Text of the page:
claymore, thanks for the detailed DIY. I hope the USDM version is similar to yours, I must have read that posts half a dozen times. This Saturday, mrFroge and I are planning to adjust the valves on his '07 GD3 (with over 125K miles). Although we have both done a handful of valve adjustments on other vehicles, it is always nice to get a "heads up" on the one that you haven't done before.
As for limited space, there's got to be more working room on this than my '83 VF750F Honda think? BTW, that bike required two feeler gauges per adjustment. Each rocker pushed two valves at a time.
Anyway, if you can think of anything else that we might need to know, add it to your post before this Saturday. Hopefully we will get it right, and the "ticking" will go away. AutoX season is right around the corner!

claymore 03-09-2011 06:55 AM

From everything I can find it's the same for USDM versions but you guys get away easy because your intake is split and you just have to take it apart at the split to get access to the valve cover.

However that remaining part of the manifold MAY make things more difficult by restricting your view and access to the intake valves. Let us know how much that remaining part of the intake manifold got in the way.

I re-used the intake manifold O rings and your version has the same thing at the split and since it's so easy to access them on the USDM version I would just check them for cuts and if they look ok I would re-use them.

It sounds like you should have no problems it you have already done it on other vehicles and I can't imagine how much of a pain in the butt two valves at the same time must be. Good luck.

macbuddy 03-13-2011 12:04 AM

Mission Accomplished!
Hey claymore, I got to mrFroge's house at 10 am sharp. I couldn't wait to dive into that engine bay and get to work! Apparently, mrFroge's Fit had developed an annoying "ticking" sound. This sound was most noticeable at the higher end of the RPM range. Not a good scenario, Rich is supposed to start competing next week!

Anyway, with the help of your post, and the Honda Service Manual, the air box, intake manifold and valve cover came off easily. Well, except for one barely accessible bolt, frozen and hidden behind the intake manifold. A few shots of penetrating oil, and we were able to finally get it to break free.

Once everything was off, we began the adjustment process. It was great to have already done my homework. Rich was studying the book on the fly. I was in a good mood this morning. As mrFroge was furiously thumbing through the service manual to determine the correct socket to turn the crankshaft, I yelled out 3/4" socket, slapped one on the extension, and began turning the crank!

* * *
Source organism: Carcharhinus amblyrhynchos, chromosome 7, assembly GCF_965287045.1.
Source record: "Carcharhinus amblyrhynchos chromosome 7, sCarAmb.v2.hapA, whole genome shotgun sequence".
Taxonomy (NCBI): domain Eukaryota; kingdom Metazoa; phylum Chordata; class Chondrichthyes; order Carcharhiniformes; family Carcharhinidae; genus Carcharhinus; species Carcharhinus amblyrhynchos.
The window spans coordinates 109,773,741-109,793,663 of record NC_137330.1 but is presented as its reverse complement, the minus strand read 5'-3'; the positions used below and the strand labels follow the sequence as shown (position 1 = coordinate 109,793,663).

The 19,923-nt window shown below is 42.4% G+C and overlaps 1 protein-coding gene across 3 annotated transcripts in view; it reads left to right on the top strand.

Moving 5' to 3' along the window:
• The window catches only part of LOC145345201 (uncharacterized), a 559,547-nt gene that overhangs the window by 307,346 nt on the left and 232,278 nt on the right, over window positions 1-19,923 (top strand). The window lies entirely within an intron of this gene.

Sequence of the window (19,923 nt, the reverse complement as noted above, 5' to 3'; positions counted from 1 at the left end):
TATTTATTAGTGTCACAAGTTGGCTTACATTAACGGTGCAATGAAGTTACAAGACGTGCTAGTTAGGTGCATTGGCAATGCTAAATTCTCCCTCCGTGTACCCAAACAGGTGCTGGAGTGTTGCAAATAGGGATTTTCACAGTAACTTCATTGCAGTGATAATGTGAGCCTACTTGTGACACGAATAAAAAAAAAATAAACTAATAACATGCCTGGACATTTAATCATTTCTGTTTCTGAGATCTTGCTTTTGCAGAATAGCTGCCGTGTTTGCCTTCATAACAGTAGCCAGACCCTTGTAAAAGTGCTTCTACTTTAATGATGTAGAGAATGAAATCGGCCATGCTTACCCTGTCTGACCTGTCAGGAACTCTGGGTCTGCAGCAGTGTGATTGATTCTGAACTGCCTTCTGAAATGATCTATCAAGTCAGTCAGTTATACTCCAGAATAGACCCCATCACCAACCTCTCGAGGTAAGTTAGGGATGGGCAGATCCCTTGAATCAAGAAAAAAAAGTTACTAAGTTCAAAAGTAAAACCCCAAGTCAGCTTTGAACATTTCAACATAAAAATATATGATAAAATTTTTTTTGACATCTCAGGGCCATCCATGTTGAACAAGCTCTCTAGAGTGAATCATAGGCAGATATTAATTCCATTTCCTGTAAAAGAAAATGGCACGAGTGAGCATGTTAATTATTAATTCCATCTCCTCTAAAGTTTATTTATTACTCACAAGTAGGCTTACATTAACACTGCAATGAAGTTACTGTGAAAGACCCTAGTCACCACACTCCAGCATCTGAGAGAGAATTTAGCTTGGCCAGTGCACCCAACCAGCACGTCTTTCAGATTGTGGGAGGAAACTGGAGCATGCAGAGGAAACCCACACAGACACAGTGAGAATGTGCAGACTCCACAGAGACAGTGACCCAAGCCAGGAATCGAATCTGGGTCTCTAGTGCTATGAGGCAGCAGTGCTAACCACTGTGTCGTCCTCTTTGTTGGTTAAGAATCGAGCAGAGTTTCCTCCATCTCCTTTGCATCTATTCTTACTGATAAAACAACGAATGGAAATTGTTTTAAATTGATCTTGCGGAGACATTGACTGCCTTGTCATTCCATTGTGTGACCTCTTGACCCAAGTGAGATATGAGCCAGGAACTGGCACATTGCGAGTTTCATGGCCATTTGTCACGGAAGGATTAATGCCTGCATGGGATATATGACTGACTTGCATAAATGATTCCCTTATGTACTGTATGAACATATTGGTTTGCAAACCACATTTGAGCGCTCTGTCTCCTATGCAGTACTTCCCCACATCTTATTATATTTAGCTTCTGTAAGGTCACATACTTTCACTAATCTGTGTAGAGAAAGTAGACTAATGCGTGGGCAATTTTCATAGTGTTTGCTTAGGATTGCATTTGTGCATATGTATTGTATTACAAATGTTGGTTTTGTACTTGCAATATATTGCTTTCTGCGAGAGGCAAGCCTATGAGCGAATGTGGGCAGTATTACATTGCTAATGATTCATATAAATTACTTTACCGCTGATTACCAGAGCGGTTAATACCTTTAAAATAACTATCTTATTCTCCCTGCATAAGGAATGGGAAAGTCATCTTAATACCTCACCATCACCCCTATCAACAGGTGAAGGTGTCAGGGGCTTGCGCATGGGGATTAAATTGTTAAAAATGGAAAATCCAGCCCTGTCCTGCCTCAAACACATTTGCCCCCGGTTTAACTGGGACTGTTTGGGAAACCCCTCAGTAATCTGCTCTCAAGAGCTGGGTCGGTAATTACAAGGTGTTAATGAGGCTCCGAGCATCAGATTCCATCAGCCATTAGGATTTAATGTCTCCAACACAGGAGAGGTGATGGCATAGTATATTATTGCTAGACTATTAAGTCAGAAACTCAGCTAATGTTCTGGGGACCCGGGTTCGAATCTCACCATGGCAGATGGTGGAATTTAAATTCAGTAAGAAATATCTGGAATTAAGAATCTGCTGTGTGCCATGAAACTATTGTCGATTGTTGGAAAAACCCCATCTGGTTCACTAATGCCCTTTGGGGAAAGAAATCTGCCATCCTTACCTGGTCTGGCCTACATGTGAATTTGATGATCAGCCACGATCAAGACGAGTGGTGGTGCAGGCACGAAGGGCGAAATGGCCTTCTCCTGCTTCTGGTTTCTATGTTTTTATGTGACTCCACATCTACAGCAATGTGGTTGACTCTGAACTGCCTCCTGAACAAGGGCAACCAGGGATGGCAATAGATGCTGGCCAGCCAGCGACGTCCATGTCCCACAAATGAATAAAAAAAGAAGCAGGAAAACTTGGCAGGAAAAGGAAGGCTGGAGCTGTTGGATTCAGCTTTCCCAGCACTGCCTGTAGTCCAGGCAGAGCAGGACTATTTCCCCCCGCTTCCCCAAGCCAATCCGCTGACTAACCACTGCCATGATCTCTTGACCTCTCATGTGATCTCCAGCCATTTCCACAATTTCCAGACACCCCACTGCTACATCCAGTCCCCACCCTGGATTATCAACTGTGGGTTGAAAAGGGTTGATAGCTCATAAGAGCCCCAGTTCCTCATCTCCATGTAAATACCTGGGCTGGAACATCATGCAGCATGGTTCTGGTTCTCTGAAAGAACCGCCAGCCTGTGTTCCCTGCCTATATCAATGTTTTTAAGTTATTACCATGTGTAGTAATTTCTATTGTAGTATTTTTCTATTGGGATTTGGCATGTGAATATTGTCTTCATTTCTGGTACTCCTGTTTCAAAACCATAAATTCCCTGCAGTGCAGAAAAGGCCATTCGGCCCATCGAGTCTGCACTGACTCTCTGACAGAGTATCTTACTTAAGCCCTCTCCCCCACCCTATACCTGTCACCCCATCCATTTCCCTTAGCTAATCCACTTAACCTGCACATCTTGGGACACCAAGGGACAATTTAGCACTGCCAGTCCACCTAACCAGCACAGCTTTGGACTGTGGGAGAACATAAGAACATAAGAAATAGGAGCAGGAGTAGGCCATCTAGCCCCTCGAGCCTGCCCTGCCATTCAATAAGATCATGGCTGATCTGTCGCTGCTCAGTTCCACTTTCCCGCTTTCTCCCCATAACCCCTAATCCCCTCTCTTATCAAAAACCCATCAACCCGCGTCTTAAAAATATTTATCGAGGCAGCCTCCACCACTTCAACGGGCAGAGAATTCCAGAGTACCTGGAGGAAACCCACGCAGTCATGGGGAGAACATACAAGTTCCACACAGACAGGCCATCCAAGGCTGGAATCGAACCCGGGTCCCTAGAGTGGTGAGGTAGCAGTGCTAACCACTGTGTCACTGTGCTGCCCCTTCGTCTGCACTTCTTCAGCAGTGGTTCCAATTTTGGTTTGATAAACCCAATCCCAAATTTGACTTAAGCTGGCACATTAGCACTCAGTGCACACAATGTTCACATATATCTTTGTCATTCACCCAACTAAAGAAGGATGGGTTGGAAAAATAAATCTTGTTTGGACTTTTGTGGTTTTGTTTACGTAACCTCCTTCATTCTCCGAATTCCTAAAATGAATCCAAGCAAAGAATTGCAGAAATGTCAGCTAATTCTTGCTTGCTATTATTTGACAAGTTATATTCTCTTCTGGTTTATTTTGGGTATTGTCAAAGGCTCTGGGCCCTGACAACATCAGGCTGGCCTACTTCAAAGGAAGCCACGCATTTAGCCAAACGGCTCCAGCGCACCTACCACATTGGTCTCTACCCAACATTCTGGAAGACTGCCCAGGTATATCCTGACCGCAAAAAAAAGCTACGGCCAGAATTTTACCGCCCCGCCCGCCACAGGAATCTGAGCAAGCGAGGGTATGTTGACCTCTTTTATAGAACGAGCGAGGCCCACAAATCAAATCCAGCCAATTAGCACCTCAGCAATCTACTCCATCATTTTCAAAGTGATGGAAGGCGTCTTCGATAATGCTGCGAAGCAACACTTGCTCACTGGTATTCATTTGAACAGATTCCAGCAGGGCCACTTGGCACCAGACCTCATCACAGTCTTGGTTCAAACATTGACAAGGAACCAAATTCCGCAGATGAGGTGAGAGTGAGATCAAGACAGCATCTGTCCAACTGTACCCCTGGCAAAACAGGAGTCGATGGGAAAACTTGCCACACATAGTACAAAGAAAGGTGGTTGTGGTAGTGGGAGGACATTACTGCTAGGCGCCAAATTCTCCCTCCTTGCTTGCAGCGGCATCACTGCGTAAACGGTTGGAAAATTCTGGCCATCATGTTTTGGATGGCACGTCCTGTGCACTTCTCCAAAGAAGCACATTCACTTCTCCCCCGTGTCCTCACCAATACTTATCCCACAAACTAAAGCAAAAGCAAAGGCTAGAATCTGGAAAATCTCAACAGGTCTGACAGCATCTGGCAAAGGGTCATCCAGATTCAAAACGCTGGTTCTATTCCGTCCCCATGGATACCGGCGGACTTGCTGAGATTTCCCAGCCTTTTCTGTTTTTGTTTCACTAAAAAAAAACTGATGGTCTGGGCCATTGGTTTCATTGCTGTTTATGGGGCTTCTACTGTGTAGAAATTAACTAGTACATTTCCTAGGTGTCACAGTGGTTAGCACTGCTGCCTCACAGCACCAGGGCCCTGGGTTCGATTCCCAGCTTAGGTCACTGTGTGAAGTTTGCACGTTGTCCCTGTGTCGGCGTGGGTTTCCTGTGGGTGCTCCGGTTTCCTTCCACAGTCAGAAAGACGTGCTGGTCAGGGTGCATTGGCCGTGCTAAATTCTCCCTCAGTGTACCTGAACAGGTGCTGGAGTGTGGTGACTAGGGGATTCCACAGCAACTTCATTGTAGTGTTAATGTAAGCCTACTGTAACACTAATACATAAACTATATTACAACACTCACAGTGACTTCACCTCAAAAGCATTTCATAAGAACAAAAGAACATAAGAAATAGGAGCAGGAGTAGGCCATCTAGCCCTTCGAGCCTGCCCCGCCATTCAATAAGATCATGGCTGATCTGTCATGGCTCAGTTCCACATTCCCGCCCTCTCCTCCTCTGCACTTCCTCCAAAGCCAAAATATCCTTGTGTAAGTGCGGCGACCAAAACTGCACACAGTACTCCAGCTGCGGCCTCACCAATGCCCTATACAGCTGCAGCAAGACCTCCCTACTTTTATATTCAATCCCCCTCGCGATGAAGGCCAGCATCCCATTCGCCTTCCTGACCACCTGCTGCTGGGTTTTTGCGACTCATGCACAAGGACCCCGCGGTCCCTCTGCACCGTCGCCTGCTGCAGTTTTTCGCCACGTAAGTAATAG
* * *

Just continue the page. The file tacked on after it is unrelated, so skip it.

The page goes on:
After rotating the crank into position, we too discovered that "feeler gauge" problem you warned about. Our progress immediately came to a halt after learning that none of our 3 feeler gauges were going to work. Rich tried bending one of the blades, but it was still too cumbersome to use. After a cup of coffee, I got an idea. I realized that I could remove the blades on one of the gauges. To keep from dropping those little blades, I stuck a nail through them, secured with duct tape. Yes, we had created a makeshift handle! We were back in business!

Rich agreed with your recommendation. We used the 0.15 mm and 0.30 mm blades. The process went well. After all valves were set, we were amazed to find that not a single one of the 16 valves initially had enough of a gap to even slip the 0.15 mm feeler gauge through! Rich was a little upset since Honda had supposedly already adjusted those valves not that long ago.

The only difference we veered from was to apply a thin coat of gasket seal to the valve cover gasket contact points. Rich didn't want to take any chances.

Once everything was buttoned up, Rich got behind the wheel and turned the key. BAM! WTF was that? Hmm, I wonder who forgot to take the ratchet off of the crankshaft? Luckily it fell off before the engine flawlessly started! After the initial shock, Rich broke into a big smile...hey, no more ticking! He proceeded to take it out for a 10 minute test drive. I knew it was all good when he came back with a big grin and a thumbs up! Yes, mission accomplished!

The onlooking neighbor was so impressed, he made an appointment to do his Civic next weekend!

claymore 03-13-2011 01:29 AM

It sure is good news to hear a member success story. Great thinking on separating the feeler gauge blades.

Funny some people use a long breaker bar handle and start the engine with the handle hitting the ground to loosen a stubborn crank bolt.

That is such a great idea on my next trip to the states I'm going to buy another feeler gauge and purposely take my old one apart and maybe even cut the two needed down to a more manageable size and take a bolt or nail and make a MacBuddy handle for them.

From the photo it looks like the intake manifold wasn't in the way too much how it go working around it?

macbuddy 03-13-2011 03:18 AM

...we had no problem...

Originally Posted by claymore (Post 7749)
From the photo it looks like the intake manifold wasn't in the way too much how it go working around it?

I am guessing that valve adjustment was such a chore with the earlier models, that the design was changed to offer more access to the valves. To answer your question, we had absolutely no problem getting to the valves.

Carbuff2 06-29-2011 11:07 AM

Just saw this DIY...PROPS to Claymore!

Here's the type of thickness gauges you need to do the valve adjustment on a Fit (and other Hondas). Less than $15 USD

claymore 06-29-2011 11:27 PM

Hey thanks for those kind words. That is what we try to do around here give everybody the best technical advice we can. And welcome to our site.

That set of feeler gauges is just the ticket and I will probably pick up a set this sept. on my trip back to the USA.

1bluefit 02-11-2012 09:06 PM

Great write up! I did my valves today. Only 2 of the intake were ok. All of the exhaust were off bad. I couldn't even get my .006 gauge in some of them. The only thing I would like to add is an old trick I learned long ago. I didn't take the plastic inner fender loose. I went through the hole in it with my extension and socket. I knew it would be tight going through the hole so I used black electrical tape and taped the socket onto the extension. That way it don't fall off when you take it off the crank bolt and make you hunt it for half a day and when you pull it back through the opening it won't fall off. Just a little heads up on an old trick.

claymore 02-11-2012 11:53 PM

Your before setting readings are similar to what everybody is finding. I'm very surprised that there aren't a bunch of burned exhaust valves around with the way they all tighten up.

I think Honda should change their recommended mileage for running the valves to something like 50,000 miles to prevent this problem and you lucky USA guys have the split intake manifold to make it much easier as you don't have to remove the intake manifold to do it.

Your using the hole in the plastic will also work just fine as long as you remember to use your tape. :p